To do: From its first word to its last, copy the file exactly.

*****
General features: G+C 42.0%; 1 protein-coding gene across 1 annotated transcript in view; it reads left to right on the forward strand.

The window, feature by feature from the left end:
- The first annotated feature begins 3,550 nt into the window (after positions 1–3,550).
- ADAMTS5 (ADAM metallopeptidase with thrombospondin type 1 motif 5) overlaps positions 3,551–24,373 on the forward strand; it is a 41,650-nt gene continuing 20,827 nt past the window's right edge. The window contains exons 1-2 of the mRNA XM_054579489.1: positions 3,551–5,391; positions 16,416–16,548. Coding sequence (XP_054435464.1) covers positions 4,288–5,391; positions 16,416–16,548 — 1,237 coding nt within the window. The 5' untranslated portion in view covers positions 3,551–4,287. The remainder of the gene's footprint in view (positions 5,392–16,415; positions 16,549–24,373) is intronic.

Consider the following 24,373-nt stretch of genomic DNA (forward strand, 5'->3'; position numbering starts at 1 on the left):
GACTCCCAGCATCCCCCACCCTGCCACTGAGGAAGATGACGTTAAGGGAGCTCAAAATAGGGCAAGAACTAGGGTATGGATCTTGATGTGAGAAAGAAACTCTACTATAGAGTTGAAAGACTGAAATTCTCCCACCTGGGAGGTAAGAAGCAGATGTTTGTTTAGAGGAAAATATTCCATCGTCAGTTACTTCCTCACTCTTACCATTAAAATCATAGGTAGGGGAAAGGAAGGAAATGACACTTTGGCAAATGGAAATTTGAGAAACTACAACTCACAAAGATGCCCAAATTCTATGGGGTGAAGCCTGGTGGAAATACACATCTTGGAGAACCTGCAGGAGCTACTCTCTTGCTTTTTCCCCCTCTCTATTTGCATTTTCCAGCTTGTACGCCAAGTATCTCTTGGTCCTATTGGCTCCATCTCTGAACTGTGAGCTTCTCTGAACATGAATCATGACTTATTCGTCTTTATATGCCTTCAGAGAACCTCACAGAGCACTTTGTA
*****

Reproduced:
General features: G+C 42.0%; 1 protein-coding gene across 1 annotated transcript in view; it reads left to right on the forward strand.

The window, feature by feature from the left end:
- The first annotated feature begins 3,550 nt into the window (after positions 1–3,550).
- ADAMTS5 (ADAM metallopeptidase with thrombospondin type 1 motif 5) overlaps positions 3,551–24,373 on the forward strand; it is a 41,650-nt gene continuing 20,827 nt past the window's right edge. The window contains exons 1-2 of the mRNA XM_054579489.1: positions 3,551–5,391; positions 16,416–16,548. Coding sequence (XP_054435464.1) covers positions 4,288–5,391; positions 16,416–16,548 — 1,237 coding nt within the window. The 5' untranslated portion in view covers positions 3,551–4,287. The remainder of the gene's footprint in view (positions 5,392–16,415; positions 16,549–24,373) is intronic.

Consider the following 24,373-nt stretch of genomic DNA (forward strand, 5'->3'; position numbering starts at 1 on the left):
GACTCCCAGCATCCCCCACCCTGCCACTGAGGAAGATGACGTTAAGGGAGCTCAAAATAGGGCAAGAACTAGGGTATGGATCTTGATGTGAGAAAGAAACTCTACTATAGAGTTGAAAGACTGAAATTCTCCCACCTGGGAGGTAAGAAGCAGATGTTTGTTTAGAGGAAAATATTCCATCGTCAGTTACTTCCTCACTCTTACCATTAAAATCATAGGTAGGGGAAAGGAAGGAAATGACACTTTGGCAAATGGAAATTTGAGAAACTACAACTCACAAAGATGCCCAAATTCTATGGGGTGAAGCCTGGTGGAAATACACATCTTGGAGAACCTGCAGGAGCTACTCTCTTGCTTTTTCCCCCTCTCTATTTGCATTTTCCAGCTTGTACGCCAAGTATCTCTTGGTCCTATTGGCTCCATCTCTGAACTGTGAGCTTCTCTGAACATGAATCATGACTTATTCGTCTTTATATGCCTTCAGAGAACCTCACAGAGCACTTTGTA